War of the Rebellion: Serial 069 Page 0533 Chapter XLVIII. CORRESPONDENCE, ETC.-UNION.

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SECOND ARMY CORPS, June 3, 1864.

General HANCOCK or

General MEADE:

From an examination of the map with Colonel Tidball, I think there is no doubt that we do not hold the Dispatch Station road. Our picket-line going to the saw-mill does not follow the road, but runs in rear of it. I am having a sketch made for General Meade.

C. H. MORGAN,

Lieutenant-Colonel, &c.

HDQRS. SECOND CORPS, ARMY OF THE POTOMAC, June 3, 1864-12.45 [p. m.]

Major-General HUMPRHEYS,

Chief of Staff:

GENERAL: I send you the reports just received from the two division commanders who assaulted this morning.

I have neglected to speak before of that part of your dispatches of this morning where you say Wright thinks he is farther advanced than I am. His staff officers tell me he is within 250 yards. My men are within 50, in front of the two points carried this morning.

The inclosed reports express my views. If General Barlow accomplished anything with the Coehorn mortars I shall be gratified, as I do not anticipate much. I do not think the chances of success good enough to warrant further attack here. My loss has already been pretty heavy, and I am losing men all the time, owing to the exposed condition of my men and constant skirmishing resulting from it. Part of my men cannot be withdrawn by daylight. Since Birney's division has been withdrawn I do not know that I am expected to attack, as the whole of the First and Second Divisions are now engaged or are so situated that they cannot be put in reserve. I think we would have held the works this morning except for the brigade commander. Colonel Brooke, being wounded, his successor did not pay the immediate attention necessary to prepare for the enemy's attack.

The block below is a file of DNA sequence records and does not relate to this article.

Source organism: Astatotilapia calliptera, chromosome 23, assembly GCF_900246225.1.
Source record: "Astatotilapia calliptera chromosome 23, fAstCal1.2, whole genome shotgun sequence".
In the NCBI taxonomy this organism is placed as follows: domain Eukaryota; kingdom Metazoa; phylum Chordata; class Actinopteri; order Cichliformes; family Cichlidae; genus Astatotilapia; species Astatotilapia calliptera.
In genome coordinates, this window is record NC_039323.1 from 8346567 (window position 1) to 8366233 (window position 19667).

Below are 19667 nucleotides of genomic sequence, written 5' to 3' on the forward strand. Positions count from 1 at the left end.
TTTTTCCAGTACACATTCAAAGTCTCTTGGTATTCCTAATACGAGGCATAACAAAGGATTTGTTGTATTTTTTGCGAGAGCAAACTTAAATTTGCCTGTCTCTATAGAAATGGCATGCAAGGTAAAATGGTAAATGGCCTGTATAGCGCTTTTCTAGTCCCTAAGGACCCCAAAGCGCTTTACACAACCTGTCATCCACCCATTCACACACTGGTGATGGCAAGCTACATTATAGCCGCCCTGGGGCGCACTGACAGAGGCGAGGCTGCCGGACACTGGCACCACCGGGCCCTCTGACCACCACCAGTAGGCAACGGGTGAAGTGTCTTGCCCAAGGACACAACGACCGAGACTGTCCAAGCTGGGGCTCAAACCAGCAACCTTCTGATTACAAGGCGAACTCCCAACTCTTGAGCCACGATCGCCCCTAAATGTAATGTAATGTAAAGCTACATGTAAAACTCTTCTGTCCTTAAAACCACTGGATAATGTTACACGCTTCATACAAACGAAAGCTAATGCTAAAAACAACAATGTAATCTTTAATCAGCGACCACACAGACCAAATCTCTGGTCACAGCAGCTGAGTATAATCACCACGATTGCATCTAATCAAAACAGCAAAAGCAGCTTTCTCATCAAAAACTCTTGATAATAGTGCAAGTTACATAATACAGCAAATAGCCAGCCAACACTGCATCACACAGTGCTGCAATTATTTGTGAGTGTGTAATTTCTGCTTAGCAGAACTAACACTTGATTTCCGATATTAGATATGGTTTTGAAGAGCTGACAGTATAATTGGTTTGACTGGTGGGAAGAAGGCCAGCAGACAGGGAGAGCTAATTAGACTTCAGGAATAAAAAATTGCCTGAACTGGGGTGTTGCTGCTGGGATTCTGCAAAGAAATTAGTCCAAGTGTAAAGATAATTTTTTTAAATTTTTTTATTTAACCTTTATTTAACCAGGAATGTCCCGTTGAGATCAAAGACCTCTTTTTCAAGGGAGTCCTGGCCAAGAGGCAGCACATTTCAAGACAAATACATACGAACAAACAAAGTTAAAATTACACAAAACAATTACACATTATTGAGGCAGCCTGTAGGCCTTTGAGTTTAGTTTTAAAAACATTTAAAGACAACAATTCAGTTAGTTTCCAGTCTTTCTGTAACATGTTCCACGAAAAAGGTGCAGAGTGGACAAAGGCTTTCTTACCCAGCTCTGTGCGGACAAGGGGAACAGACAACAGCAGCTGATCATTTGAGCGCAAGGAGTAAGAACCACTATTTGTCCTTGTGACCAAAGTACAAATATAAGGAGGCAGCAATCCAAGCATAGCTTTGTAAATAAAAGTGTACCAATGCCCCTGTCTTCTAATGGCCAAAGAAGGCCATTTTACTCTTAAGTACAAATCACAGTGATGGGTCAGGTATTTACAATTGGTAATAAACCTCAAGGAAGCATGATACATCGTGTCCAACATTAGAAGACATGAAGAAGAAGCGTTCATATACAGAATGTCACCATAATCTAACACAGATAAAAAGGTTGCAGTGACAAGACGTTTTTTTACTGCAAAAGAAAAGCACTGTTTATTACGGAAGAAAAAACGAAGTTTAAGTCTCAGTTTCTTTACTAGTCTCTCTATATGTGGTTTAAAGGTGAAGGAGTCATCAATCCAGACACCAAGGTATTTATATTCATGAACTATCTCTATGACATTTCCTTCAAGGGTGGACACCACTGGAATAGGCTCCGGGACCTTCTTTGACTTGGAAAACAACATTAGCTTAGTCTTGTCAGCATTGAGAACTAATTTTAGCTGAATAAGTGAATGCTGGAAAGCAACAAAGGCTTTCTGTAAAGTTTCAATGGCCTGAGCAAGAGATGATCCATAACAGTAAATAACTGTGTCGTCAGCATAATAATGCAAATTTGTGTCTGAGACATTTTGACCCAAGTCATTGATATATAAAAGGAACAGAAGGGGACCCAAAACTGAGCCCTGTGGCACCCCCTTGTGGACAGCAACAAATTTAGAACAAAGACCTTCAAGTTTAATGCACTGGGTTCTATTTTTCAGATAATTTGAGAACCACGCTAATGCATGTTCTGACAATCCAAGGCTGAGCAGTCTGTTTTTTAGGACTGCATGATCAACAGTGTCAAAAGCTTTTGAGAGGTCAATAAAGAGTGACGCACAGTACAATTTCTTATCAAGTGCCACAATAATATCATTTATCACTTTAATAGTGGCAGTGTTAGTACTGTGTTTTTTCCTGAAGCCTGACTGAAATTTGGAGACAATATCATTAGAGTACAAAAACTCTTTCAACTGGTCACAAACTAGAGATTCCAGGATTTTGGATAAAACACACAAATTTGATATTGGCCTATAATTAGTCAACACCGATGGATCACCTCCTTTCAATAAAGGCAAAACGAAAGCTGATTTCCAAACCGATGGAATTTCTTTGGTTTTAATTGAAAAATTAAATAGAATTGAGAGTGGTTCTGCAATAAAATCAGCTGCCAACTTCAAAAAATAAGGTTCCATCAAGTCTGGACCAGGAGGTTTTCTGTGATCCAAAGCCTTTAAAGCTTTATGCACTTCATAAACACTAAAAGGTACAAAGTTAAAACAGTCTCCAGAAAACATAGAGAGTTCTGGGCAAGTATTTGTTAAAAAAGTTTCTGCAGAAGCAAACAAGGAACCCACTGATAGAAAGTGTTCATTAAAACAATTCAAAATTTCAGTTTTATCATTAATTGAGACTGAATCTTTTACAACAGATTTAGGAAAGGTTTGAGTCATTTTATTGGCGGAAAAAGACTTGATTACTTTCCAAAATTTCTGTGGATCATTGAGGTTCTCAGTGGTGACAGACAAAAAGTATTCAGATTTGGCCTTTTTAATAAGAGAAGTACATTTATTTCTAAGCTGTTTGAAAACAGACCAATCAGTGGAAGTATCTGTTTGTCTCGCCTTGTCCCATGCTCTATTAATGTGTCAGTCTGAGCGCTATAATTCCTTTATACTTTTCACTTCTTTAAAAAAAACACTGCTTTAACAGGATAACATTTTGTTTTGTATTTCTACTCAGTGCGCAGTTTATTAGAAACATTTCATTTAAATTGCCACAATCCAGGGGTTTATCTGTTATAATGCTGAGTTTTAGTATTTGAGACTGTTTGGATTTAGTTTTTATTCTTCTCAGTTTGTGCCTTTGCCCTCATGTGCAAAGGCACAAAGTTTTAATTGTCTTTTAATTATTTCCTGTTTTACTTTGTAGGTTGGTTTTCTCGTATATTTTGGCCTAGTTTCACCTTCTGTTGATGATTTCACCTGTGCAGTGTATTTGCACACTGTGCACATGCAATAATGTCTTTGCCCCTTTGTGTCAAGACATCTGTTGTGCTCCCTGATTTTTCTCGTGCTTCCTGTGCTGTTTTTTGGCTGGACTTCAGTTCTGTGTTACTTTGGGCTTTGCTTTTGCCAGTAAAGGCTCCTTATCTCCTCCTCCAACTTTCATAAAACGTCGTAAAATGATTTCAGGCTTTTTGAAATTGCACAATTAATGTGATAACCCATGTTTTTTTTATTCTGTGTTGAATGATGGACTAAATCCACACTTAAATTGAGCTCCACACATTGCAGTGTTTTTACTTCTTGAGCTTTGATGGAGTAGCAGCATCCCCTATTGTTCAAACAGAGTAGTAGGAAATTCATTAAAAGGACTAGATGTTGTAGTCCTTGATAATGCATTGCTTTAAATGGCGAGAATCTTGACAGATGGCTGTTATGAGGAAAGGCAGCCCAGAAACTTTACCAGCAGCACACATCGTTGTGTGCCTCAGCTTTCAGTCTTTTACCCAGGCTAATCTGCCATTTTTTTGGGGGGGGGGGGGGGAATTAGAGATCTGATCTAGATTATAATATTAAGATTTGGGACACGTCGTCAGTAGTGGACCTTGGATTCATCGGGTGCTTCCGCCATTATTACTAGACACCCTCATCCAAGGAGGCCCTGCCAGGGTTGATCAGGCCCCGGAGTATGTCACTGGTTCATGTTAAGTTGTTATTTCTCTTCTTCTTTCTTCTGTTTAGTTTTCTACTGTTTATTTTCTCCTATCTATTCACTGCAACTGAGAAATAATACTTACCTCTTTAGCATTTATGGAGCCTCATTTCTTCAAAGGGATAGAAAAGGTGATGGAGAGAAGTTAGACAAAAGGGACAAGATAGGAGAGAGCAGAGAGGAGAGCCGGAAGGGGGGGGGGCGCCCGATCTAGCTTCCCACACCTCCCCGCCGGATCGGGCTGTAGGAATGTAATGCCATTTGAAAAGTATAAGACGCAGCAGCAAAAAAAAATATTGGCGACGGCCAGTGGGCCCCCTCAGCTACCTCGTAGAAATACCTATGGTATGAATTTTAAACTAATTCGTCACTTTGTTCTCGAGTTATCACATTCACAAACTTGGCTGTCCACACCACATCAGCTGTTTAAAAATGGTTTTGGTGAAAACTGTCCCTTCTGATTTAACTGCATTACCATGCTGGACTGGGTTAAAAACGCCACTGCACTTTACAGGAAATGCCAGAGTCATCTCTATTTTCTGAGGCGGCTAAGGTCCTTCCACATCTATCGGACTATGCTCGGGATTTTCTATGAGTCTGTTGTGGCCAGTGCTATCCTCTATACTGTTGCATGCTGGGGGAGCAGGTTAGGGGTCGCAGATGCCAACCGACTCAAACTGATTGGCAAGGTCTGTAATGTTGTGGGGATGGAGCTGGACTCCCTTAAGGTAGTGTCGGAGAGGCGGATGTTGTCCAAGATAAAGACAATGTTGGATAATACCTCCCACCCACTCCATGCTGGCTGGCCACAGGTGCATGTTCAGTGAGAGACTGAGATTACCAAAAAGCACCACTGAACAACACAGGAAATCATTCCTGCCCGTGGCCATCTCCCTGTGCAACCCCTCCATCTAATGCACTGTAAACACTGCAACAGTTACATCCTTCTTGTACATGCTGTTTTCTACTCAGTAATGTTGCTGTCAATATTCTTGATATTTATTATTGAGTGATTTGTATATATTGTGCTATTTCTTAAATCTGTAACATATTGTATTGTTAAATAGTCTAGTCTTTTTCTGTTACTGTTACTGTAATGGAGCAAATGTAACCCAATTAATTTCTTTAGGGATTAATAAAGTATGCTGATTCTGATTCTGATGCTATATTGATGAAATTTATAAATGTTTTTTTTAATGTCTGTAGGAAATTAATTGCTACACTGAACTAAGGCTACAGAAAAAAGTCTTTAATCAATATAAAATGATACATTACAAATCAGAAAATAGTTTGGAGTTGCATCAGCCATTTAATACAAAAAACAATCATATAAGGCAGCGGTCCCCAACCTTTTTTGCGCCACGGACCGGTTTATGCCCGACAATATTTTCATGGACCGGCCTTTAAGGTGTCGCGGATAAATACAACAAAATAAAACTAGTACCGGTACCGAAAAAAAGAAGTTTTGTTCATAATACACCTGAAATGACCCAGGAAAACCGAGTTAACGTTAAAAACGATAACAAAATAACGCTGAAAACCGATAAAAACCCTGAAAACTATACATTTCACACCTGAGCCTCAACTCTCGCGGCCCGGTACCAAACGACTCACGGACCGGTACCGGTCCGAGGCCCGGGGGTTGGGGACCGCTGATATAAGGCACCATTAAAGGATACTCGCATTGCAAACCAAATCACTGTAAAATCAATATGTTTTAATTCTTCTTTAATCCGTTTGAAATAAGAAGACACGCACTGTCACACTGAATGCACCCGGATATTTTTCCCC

Your obedient servant,

WINF'D S. HANCOCK,

Major-General, Commanding.

[Inclosure Numbers 1.]

HEADQUARTERS FIRST DIVISION, SECOND CORPS, June 3, 1864-12 m.

Lieutenant-Colonel WALKER:

COLONEL: Birney being gone, I do not think it wise to attack, though I had made up my mind to try it again before I received the last communication from the major-general commanding. I have sent for mortars, which I think can be used with effect at the angle where we are nearest the enemy. I think this angle a very important point, and if we should be able to take it we should have control of the enemy's line. If we should shell the enemy vigorously with the mortars we might charge into the work. I have moved a brigade to the left to supply, to some extent, the place of General Birney.

FRANCIS C. BARLOW,

Brigadier-General, Commanding.